Diesel Demand Falters As Manufacturing Slows Down

Diesel, a key fuel for transportation and industrial activity, is facing a double whammy of tight supply and high prices in the global market. According to the International Energy Agency (IEA), diesel demand is expected to decline slightly in 2023 due to stubbornly high prices that are fueling inflation and slowing down economies.

The IEA said in its monthly report on Tuesday that diesel markets are already “exceptionally tight” and will become tighter still when the EU embargo on imports of Russian products by sea enters into force in early 2023. The embargo was imposed in response to Russia’s invasion of Ukraine in February this year, which sparked a geopolitical crisis and raised fears of a wider conflict in Europe.

Diesel Demand Falters As Manufacturing Slows Down
Diesel Demand Falters As Manufacturing Slows Down

The IEA estimates that the embargo will reduce the availability of Russian diesel exports to Europe by around 300,000 barrels per day (bpd), adding to the existing deficit of 1.2 million bpd in the global diesel market. The agency warned that this could lead to “acute shortages” and “price spikes” in some regions, especially during the winter season when demand for heating oil, a distillate product similar to diesel, increases.

U.S. manufacturing sector contracts for 12th consecutive month

The tightness in the diesel market is also partly due to the closure of 3.5 million bpd of refinery capacity globally since the start of the pandemic, resulting in a net decline of 1 million bpd in diesel production. The IEA said that some of the lost capacity may not return, as refiners face “structural challenges” such as low margins, environmental regulations, and competition from new and more efficient plants.

The IEA also noted that the demand for diesel is closely linked to the performance of the manufacturing sector, which accounts for about 40% of global diesel consumption. However, the manufacturing sector has been struggling to recover from the pandemic-induced slump, as it faces supply chain disruptions, labor shortages, and rising input costs.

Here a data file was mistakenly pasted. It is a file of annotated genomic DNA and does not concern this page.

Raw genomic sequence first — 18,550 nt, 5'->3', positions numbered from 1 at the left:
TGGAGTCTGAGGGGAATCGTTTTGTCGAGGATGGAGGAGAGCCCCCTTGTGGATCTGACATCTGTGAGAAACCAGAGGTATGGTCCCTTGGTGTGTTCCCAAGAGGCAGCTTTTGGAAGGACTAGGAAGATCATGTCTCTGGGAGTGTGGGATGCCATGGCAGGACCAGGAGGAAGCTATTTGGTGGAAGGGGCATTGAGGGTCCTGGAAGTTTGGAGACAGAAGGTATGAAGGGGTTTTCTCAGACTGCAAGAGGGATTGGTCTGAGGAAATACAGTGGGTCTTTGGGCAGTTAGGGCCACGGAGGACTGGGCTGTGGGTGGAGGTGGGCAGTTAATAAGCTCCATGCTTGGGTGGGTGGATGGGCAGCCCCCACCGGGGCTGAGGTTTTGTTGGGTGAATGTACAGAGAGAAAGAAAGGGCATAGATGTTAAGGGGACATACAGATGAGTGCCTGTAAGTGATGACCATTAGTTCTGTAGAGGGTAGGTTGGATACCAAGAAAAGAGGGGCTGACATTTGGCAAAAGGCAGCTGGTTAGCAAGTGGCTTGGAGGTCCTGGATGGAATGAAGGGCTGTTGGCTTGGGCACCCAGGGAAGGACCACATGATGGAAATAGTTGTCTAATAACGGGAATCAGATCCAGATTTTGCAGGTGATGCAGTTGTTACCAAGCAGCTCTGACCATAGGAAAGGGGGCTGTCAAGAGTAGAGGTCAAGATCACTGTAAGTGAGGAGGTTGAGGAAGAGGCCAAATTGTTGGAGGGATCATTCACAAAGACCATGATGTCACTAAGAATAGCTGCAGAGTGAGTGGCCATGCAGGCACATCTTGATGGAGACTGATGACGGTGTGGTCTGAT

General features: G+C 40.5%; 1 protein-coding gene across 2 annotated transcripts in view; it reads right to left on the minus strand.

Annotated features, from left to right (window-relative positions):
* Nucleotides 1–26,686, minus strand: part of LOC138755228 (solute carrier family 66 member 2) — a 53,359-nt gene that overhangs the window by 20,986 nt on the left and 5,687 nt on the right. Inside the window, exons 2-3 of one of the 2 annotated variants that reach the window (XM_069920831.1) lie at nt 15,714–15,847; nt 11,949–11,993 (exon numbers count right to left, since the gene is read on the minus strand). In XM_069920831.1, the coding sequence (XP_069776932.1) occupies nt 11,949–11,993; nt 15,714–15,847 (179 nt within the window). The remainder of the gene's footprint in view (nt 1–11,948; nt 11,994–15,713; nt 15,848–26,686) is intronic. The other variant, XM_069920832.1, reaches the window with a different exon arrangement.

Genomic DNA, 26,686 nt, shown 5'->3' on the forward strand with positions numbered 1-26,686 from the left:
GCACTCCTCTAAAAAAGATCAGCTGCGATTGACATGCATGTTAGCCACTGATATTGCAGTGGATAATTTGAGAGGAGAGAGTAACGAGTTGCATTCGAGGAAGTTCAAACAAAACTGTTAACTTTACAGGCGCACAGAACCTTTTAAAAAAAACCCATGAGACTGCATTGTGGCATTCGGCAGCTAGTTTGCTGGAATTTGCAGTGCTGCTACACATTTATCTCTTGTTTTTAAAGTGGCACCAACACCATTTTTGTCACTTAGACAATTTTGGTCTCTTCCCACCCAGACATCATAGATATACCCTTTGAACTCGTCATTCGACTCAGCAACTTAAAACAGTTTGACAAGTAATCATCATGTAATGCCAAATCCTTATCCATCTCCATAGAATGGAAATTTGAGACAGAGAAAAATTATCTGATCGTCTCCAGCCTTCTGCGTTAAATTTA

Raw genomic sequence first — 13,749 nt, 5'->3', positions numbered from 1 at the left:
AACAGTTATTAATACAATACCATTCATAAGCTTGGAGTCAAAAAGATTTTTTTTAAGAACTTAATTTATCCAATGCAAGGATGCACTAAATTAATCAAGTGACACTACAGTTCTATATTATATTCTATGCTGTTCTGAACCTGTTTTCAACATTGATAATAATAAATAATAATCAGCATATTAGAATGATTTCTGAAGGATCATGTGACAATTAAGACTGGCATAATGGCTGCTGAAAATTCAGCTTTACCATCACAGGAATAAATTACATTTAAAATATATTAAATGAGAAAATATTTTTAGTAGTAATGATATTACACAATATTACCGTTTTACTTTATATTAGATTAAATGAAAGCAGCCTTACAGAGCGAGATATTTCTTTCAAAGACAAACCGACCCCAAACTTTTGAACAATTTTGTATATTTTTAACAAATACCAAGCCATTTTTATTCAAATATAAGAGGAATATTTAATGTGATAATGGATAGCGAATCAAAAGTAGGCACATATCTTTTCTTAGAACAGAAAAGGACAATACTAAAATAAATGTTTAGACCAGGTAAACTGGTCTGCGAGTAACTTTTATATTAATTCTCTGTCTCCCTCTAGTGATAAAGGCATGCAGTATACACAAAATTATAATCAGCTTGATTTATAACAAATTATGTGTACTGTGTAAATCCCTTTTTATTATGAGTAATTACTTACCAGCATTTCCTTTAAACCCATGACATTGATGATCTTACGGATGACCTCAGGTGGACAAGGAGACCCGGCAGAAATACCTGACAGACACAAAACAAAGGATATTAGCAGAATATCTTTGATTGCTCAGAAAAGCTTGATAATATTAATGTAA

According to the latest data from the Institute for Supply Management (ISM), the U.S. manufacturing sector contracted in October for the 12th consecutive month, with the ISM index falling to 48.5 from 49.1 in September. A reading below 50 indicates contraction in the sector. The ISM said that the contraction was driven by a sharp decline in new orders, production, and employment, as well as a surge in prices paid by manufacturers.

The ISM also said that the outlook for the sector remains uncertain, as manufacturers face “significant challenges” in securing raw materials, components, labor, and transportation services. The ISM said that these challenges are likely to persist in the near term, as the global supply chain remains “severely disrupted” by the pandemic, natural disasters, geopolitical tensions, and cyberattacks.

Diesel demand in Europe weakens due to slow industrial activity

The weakness in the U.S. manufacturing sector could signal a lower demand for diesel in the world’s largest economy, which consumes about 20% of global diesel supply. This could help ease some of the pressure on the diesel market, as well as on the U.S. inflation, which hit a 13-year high of 5.4% in September.

However, the diesel demand in Europe, the second-largest consumer of diesel after the U.S., is also weak due to slow industrial activity and high energy prices. The IEA said that the European diesel demand in the third quarter of 2023 was 6.6% lower than the pre-pandemic level in the same period of 2019.

The IEA expects the European diesel demand to remain subdued in the fourth quarter of 2023, as the region faces a “difficult winter” amid rising COVID-19 cases, power shortages, and gas price spikes. The agency said that the diesel demand in Europe could decline by 0.2% in 2023 compared to 2022, while the global diesel demand could drop by 0.1% in the same period.

The IEA said that the slight decline in global diesel demand in 2023 would be the first annual contraction since 2009, when the world was hit by the global financial crisis. The agency said that this reflects the “challenging environment” for the diesel market, which is facing “unprecedented uncertainty” due to the pandemic, the energy transition, and the geopolitical situation.

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